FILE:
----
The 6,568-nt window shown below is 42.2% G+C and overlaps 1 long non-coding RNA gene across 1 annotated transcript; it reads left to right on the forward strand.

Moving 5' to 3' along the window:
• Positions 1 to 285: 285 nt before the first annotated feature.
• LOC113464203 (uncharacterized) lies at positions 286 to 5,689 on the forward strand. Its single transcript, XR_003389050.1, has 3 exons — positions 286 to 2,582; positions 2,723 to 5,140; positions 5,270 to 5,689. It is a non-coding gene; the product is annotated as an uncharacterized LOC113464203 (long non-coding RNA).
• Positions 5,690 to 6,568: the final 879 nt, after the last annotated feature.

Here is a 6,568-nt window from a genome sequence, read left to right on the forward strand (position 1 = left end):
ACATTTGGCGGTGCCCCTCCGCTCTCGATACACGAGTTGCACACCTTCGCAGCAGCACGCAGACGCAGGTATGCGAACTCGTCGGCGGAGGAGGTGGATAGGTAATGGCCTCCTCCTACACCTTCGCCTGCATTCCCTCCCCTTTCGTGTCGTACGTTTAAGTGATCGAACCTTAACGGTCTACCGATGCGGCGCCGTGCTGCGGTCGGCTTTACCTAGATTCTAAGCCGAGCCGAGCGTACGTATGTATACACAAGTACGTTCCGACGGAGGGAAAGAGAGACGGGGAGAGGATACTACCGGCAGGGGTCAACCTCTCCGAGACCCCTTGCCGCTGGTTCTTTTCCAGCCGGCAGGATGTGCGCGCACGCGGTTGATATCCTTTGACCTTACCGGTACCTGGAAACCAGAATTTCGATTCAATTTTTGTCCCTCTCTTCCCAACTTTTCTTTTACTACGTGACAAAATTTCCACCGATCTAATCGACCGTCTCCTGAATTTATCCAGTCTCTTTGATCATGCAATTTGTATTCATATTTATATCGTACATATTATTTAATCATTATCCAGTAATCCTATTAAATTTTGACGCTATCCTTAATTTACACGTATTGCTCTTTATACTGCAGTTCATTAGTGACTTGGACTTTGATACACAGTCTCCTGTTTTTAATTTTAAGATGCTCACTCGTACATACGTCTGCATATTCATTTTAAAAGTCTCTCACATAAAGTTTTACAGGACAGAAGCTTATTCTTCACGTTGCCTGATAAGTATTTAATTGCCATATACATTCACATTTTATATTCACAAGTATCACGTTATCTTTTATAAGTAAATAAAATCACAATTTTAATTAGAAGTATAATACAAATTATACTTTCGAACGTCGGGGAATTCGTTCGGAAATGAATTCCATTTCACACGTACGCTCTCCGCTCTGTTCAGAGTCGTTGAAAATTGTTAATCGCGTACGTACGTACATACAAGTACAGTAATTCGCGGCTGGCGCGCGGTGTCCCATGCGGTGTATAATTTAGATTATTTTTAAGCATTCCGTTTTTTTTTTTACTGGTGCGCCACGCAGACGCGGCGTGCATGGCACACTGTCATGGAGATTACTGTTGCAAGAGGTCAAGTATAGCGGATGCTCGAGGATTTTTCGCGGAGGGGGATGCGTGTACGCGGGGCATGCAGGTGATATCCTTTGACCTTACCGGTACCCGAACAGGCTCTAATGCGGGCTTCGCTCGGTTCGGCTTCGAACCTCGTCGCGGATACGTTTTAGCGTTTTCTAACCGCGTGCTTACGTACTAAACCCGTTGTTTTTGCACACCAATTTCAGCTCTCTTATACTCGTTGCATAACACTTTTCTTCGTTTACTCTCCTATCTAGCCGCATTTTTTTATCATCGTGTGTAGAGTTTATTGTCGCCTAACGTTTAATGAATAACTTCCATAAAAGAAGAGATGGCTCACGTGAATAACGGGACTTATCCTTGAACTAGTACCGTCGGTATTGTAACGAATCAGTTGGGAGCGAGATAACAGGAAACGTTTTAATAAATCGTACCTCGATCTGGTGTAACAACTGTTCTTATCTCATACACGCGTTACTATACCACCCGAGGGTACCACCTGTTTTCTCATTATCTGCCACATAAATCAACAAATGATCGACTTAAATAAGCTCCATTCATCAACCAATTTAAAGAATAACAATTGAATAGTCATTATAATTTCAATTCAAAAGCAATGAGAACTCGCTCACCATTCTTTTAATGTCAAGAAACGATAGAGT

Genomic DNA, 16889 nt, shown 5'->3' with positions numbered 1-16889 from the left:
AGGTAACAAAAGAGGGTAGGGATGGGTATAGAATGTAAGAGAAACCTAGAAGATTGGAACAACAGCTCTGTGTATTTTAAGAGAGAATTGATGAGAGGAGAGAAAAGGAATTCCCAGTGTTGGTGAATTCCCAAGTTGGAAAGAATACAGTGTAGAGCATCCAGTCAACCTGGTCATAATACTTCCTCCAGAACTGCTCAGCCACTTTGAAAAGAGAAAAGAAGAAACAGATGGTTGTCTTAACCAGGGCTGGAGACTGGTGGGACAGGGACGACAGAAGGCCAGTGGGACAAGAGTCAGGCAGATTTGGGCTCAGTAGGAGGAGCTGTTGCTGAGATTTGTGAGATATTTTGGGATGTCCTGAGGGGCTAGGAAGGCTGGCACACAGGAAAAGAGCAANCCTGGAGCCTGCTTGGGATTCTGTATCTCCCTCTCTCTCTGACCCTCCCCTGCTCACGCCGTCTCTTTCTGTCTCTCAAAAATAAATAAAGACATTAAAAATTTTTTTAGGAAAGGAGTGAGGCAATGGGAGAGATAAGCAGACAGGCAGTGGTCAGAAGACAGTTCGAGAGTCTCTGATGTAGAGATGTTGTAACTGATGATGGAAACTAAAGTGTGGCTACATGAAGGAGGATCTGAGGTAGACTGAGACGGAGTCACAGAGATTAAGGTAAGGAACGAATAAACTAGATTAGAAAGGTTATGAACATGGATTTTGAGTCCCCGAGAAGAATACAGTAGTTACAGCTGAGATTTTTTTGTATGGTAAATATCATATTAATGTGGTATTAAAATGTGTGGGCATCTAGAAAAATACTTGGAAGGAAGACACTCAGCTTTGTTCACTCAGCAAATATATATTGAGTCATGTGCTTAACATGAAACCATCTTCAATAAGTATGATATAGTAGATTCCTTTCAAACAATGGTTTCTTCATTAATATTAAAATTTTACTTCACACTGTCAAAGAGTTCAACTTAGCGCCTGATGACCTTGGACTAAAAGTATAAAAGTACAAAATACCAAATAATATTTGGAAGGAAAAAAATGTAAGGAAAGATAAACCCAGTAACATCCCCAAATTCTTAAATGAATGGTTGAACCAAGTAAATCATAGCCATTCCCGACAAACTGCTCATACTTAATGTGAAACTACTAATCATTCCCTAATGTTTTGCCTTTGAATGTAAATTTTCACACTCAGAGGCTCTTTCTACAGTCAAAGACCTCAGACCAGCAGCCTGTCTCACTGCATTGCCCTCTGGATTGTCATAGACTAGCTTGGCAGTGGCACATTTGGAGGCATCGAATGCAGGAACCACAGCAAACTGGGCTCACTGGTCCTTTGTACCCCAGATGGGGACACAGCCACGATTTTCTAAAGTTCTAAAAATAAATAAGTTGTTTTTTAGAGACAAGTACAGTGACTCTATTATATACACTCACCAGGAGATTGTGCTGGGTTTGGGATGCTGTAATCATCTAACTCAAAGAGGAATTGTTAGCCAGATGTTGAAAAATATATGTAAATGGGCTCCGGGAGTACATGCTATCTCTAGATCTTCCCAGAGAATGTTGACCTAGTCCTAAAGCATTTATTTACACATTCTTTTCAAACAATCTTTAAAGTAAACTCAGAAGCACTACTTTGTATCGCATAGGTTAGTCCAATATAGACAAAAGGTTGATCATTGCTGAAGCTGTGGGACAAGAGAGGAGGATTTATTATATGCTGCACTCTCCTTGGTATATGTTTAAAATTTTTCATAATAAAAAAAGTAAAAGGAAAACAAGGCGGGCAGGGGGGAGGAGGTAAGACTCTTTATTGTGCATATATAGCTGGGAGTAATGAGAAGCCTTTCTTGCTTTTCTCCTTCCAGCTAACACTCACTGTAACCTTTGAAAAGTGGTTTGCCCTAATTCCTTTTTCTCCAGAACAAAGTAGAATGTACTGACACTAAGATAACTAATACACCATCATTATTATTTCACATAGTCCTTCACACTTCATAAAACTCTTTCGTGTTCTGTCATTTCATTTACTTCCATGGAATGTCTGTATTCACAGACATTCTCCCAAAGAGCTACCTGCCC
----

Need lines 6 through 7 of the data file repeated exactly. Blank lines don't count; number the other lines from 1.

Here is a 6,568-nt window from a genome sequence, read left to right on the forward strand (position 1 = left end):
ACATTTGGCGGTGCCCCTCCGCTCTCGATACACGAGTTGCACACCTTCGCAGCAGCACGCAGACGCAGGTATGCGAACTCGTCGGCGGAGGAGGTGGATAGGTAATGGCCTCCTCCTACACCTTCGCCTGCATTCCCTCCCCTTTCGTGTCGTACGTTTAAGTGATCGAACCTTAACGGTCTACCGATGCGGCGCCGTGCTGCGGTCGGCTTTACCTAGATTCTAAGCCGAGCCGAGCGTACGTATGTATACACAAGTACGTTCCGACGGAGGGAAAGAGAGACGGGGAGAGGATACTACCGGCAGGGGTCAACCTCTCCGAGACCCCTTGCCGCTGGTTCTTTTCCAGCCGGCAGGATGTGCGCGCACGCGGTTGATATCCTTTGACCTTACCGGTACCTGGAAACCAGAATTTCGATTCAATTTTTGTCCCTCTCTTCCCAACTTTTCTTTTACTACGTGACAAAATTTCCACCGATCTAATCGACCGTCTCCTGAATTTATCCAGTCTCTTTGATCATGCAATTTGTATTCATATTTATATCGTACATATTATTTAATCATTATCCAGTAATCCTATTAAATTTTGACGCTATCCTTAATTTACACGTATTGCTCTTTATACTGCAGTTCATTAGTGACTTGGACTTTGATACACAGTCTCCTGTTTTTAATTTTAAGATGCTCACTCGTACATACGTCTGCATATTCATTTTAAAAGTCTCTCACATAAAGTTTTACAGGACAGAAGCTTATTCTTCACGTTGCCTGATAAGTATTTAATTGCCATATACATTCACATTTTATATTCACAAGTATCACGTTATCTTTTATAAGTAAATAAAATCACAATTTTAATTAGAAGTATAATACAAATTATACTTTCGAACGTCGGGGAATTCGTTCGGAAATGAATTCCATTTCACACGTACGCTCTCCGCTCTGTTCAGAGTCGTTGAAAATTGTTAATCGCGTACGTACGTACATACAAGTACAGTAATTCGCGGCTGGCGCGCGGTGTCCCATGCGGTGTATAATTTAGATTATTTTTAAGCATTCCGTTTTTTTTTTTACTGGTGCGCCACGCAGACGCGGCGTGCATGGCACACTGTCATGGAGATTACTGTTGCAAGAGGTCAAGTATAGCGGATGCTCGAGGATTTTTCGCGGAGGGGGATGCGTGTACGCGGGGCATGCAGGTGATATCCTTTGACCTTACCGGTACCCGAACAGGCTCTAATGCGGGCTTCGCTCGGTTCGGCTTCGAACCTCGTCGCGGATACGTTTTAGCGTTTTCTAACCGCGTGCTTACGTACTAAACCCGTTGTTTTTGCACACCAATTTCAGCTCTCTTATACTCGTTGCATAACACTTTTCTTCGTTTACTCTCCTATCTAGCCGCATTTTTTTATCATCGTGTGTAGAGTTTATTGTCGCCTAACGTTTAATGAATAACTTCCATAAAAGAAGAGATGGCTCACGTGAATAACGGGACTTATCCTTGAACTAGTACCGTCGGTATTGTAACGAATCAGTTGGGAGCGAGATAACAGGAAACGTTTTAATAAATCGTACCTCGATCTGGTGTAACAACTGTTCTTATCTCATACACGCGTTACTATACCACCCGAGGGTACCACCTGTTTTCTCATTATCTGCCACATAAATCAACAAATGATCGACTTAAATAAGCTCCATTCATCAACCAATTTAAAGAATAACAATTGAATAGTCATTATAATTTCAATTCAAAAGCAATGAGAACTCGCTCACCATTCTTTTAATGTCAAGAAACGATAGAGT